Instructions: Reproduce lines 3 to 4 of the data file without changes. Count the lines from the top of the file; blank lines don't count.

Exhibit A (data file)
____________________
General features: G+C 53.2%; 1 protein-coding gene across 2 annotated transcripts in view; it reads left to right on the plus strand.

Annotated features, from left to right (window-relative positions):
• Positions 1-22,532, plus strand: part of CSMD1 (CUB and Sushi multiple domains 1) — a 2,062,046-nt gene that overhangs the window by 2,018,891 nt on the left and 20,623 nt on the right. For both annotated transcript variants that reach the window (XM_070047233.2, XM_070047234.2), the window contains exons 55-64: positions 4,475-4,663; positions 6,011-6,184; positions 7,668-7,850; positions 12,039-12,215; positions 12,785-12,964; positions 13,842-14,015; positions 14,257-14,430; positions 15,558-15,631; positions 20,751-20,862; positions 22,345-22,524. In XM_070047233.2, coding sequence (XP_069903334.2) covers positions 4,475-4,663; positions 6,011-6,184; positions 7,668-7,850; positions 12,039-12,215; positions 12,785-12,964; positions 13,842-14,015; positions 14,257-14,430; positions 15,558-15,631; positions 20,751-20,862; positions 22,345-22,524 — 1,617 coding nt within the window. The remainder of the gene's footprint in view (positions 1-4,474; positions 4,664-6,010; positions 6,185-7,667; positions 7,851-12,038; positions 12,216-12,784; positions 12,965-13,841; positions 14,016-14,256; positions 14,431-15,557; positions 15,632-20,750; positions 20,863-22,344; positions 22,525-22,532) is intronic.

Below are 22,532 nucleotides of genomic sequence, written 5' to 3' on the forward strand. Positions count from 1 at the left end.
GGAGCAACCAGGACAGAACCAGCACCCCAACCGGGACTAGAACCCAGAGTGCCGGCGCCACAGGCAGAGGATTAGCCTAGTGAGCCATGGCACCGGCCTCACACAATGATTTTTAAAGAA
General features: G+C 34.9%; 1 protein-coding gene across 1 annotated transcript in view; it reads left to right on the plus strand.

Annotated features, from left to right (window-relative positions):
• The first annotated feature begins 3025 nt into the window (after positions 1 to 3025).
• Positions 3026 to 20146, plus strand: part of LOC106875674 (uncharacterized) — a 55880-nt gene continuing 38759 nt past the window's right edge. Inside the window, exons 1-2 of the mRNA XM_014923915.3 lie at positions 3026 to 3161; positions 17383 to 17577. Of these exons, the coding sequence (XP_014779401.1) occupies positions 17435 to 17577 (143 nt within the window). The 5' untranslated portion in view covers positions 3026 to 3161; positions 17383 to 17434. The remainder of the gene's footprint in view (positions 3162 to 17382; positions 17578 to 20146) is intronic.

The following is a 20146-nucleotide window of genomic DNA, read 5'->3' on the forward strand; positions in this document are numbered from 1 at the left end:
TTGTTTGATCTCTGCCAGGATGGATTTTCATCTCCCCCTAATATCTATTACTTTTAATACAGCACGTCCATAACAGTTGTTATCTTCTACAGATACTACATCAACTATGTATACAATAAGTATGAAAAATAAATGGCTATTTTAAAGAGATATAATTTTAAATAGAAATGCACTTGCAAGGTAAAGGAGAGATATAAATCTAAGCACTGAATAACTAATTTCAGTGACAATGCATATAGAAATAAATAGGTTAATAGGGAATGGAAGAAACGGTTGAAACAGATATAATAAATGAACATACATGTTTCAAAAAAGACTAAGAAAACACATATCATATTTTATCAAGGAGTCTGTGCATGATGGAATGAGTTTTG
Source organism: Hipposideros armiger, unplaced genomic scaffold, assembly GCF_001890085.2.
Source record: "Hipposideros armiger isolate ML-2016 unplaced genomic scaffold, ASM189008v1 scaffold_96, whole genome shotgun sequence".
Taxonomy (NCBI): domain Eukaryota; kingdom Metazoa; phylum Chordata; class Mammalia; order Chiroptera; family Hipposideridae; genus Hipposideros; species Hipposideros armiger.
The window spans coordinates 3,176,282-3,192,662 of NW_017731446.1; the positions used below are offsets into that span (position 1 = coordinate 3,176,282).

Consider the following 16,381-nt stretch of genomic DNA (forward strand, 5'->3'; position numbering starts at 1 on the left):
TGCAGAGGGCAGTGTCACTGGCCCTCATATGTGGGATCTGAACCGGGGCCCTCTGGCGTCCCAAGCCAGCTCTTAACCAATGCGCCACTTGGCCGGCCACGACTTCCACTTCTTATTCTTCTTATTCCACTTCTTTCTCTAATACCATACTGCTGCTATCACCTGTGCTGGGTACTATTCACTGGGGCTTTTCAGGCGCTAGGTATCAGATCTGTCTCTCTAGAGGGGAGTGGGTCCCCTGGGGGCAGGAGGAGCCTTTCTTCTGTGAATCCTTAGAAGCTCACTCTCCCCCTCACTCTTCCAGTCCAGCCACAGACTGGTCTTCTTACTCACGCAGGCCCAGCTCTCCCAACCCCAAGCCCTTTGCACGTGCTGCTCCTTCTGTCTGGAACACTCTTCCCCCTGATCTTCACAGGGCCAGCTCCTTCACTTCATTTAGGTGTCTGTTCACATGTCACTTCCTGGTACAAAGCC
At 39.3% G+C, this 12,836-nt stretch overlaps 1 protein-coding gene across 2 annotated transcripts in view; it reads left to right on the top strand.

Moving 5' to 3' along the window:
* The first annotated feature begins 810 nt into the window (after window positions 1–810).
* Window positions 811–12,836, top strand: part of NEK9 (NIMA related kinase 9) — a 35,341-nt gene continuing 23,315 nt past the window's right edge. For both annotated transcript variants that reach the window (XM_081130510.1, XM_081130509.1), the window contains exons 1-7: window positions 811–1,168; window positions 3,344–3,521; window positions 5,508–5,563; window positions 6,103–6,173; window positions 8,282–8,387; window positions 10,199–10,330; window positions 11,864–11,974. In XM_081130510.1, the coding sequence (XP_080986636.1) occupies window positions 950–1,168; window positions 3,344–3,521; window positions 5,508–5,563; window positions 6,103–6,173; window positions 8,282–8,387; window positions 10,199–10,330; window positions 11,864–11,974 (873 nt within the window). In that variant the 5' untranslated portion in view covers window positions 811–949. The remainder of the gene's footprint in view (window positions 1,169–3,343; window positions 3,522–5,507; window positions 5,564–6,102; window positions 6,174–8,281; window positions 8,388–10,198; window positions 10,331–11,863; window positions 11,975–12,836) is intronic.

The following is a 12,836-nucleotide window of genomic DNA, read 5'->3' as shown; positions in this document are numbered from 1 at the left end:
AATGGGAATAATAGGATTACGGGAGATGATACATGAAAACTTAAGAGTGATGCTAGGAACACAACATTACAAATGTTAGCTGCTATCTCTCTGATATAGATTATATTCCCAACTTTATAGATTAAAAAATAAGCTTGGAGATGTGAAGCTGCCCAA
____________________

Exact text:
• Positions 1-22,532, plus strand: part of CSMD1 (CUB and Sushi multiple domains 1) — a 2,062,046-nt gene that overhangs the window by 2,018,891 nt on the left and 20,623 nt on the right. For both annotated transcript variants that reach the window (XM_070047233.2, XM_070047234.2), the window contains exons 55-64: positions 4,475-4,663; positions 6,011-6,184; positions 7,668-7,850; positions 12,039-12,215; positions 12,785-12,964; positions 13,842-14,015; positions 14,257-14,430; positions 15,558-15,631; positions 20,751-20,862; positions 22,345-22,524. In XM_070047233.2, coding sequence (XP_069903334.2) covers positions 4,475-4,663; positions 6,011-6,184; positions 7,668-7,850; positions 12,039-12,215; positions 12,785-12,964; positions 13,842-14,015; positions 14,257-14,430; positions 15,558-15,631; positions 20,751-20,862; positions 22,345-22,524 — 1,617 coding nt within the window. The remainder of the gene's footprint in view (positions 1-4,474; positions 4,664-6,010; positions 6,185-7,667; positions 7,851-12,038; positions 12,216-12,784; positions 12,965-13,841; positions 14,016-14,256; positions 14,431-15,557; positions 15,632-20,750; positions 20,863-22,344; positions 22,525-22,532) is intronic.

Below are 22,532 nucleotides of genomic sequence, written 5' to 3' on the forward strand. Positions count from 1 at the left end.